Original Research

Key identifiers and spelling conventions in MXit-lingo as found in conversations with Dr Math

Laurie Butgereit, Reinhardt A Botha, Michelle van den Heever
The Journal for Transdisciplinary Research in Southern Africa | Vol 8, No 1 | a4 | DOI: https://doi.org/10.4102/td.v8i1.4 | © 2012 Laurie Butgereit, Reinhardt A Botha, Michelle van den Heever | This work is licensed under CC Attribution 4.0
Submitted: 23 February 2016 | Published: 31 July 2012

About the author(s)

Laurie Butgereit, School of ICT at the Nelson Mandela Metropolitan University, Port Elizabeth., South Africa
Reinhardt A Botha, School of ICT and the Institute for ICT Advancement at the Nelson Mandela Metropolitan University, Port Elizabeth, South Africa
Michelle van den Heever,, South Africa

Full Text:



Different human languages look different from other human languages. To use a term from the computer industry, each human language has its own “look and feel”. European English speakers can easily recognise a phrase such as “Comment allez-vous?” as being written in French while the phrase “¿Habla usted español?” is written in Spanish. Each language has its own letter frequencies, word frequencies and other identifiers. This paper describes key identifiers in MXit lingo as found in Dr Math conversations. MXit is a mobile instant messaging system which originated in South Africa and is expanding to other countries. Dr Math is a mobile tutoring system which uses MXit as a communication protocol. Primary and secondary school pupils can receive help with the mathematics homework using the Dr Math tutoring system. The pupils use MXit on their cell phones and the tutors use traditional Internet workstations. After exploring how MXit lingo is written, this paper will briefly explore why MXit lingo is written the way it is. By identifying and describing the orthographic conventions visible in the spelling of MXit lingo, although with some theoretical support, insight into the purposeful and functional nature of written, mobile communication will be revealed. In highlighting spelling that is influenced by Black South African English, an attempt will be made to contribute to the empirical development of a field of study that explores the construction of words used in South African mobile communication.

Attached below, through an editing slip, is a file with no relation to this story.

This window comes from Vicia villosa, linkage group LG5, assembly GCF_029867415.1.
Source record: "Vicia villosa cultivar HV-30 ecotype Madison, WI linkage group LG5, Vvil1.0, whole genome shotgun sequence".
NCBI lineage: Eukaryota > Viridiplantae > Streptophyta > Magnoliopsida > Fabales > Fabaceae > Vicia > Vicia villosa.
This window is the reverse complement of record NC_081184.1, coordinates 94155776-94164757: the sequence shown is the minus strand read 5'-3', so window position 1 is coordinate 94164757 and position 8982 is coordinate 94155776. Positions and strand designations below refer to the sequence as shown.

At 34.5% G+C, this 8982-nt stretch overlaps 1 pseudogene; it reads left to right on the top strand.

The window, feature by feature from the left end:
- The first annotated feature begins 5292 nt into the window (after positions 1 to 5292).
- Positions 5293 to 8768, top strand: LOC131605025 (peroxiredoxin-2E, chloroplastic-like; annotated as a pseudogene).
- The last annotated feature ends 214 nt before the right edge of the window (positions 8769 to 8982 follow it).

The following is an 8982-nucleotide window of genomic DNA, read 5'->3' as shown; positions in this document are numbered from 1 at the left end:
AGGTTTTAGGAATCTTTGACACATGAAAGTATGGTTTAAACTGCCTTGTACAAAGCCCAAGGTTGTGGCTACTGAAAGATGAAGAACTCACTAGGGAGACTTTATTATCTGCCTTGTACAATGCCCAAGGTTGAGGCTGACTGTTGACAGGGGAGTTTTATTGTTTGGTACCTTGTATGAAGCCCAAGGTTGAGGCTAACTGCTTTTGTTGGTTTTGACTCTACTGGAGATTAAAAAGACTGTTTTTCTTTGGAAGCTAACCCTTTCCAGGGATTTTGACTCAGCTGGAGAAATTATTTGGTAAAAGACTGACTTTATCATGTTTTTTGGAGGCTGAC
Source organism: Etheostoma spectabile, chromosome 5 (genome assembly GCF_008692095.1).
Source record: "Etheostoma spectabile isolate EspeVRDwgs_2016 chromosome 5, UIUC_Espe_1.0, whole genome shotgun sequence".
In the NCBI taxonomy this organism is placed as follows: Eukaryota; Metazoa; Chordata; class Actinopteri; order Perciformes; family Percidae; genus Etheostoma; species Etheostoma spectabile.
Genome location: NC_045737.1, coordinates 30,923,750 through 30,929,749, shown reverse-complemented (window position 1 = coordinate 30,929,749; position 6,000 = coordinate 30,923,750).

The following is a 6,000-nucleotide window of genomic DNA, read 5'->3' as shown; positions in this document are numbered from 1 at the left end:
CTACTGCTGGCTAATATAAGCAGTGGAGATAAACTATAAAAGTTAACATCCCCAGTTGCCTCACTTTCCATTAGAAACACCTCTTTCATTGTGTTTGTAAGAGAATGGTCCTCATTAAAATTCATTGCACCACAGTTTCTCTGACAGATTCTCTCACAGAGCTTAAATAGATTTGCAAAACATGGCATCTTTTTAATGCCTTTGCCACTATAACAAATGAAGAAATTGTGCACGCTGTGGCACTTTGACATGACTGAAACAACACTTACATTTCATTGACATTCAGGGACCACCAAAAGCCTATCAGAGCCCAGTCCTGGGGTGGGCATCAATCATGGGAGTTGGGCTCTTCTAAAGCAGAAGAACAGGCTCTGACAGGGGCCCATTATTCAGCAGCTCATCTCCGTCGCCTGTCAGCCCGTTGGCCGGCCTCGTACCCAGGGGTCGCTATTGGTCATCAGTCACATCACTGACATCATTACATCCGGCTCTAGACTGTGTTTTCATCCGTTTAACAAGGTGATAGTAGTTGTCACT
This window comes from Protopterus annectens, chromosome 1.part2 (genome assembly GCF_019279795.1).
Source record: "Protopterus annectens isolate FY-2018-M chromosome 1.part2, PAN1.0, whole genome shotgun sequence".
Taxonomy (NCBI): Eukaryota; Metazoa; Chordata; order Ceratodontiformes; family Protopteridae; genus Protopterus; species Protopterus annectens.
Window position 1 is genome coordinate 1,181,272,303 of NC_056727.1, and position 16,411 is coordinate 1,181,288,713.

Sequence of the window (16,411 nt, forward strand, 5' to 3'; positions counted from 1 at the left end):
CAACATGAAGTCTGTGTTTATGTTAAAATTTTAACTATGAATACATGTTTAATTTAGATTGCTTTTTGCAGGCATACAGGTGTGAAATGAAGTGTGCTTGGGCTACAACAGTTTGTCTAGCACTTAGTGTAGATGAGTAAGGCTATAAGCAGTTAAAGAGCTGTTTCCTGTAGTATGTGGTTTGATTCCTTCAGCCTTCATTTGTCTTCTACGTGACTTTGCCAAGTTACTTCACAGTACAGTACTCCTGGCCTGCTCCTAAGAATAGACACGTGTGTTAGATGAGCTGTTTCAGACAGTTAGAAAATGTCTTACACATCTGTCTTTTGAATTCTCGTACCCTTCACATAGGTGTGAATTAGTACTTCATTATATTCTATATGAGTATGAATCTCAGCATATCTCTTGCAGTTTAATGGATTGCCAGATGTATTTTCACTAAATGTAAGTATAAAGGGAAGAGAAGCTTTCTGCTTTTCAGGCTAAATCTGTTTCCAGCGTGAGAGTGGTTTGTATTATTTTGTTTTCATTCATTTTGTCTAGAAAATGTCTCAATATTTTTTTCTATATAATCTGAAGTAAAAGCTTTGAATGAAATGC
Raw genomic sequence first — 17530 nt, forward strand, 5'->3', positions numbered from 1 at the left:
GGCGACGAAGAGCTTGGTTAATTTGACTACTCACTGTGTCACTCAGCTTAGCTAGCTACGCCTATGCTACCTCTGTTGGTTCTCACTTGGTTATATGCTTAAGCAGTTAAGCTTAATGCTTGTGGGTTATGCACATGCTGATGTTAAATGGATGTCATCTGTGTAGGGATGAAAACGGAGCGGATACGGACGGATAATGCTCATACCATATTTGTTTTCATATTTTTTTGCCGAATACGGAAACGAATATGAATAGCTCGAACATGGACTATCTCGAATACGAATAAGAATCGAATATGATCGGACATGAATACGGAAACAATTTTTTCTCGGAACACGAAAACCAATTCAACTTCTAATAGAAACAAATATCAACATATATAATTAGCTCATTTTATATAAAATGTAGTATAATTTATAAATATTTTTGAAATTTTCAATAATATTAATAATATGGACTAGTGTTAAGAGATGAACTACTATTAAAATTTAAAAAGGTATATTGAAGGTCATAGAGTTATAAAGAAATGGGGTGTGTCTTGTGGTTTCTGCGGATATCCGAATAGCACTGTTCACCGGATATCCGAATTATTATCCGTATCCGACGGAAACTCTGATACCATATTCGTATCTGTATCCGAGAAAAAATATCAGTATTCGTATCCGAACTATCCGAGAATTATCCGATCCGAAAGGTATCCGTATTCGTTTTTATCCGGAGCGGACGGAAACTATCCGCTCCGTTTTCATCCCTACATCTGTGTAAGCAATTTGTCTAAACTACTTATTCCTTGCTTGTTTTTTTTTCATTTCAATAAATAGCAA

Keywords: MXit, Math, letters, writing, orthography

Disciplines: Linguistics, mathematics, information technology


MXit, Math, letters, writing, orthography


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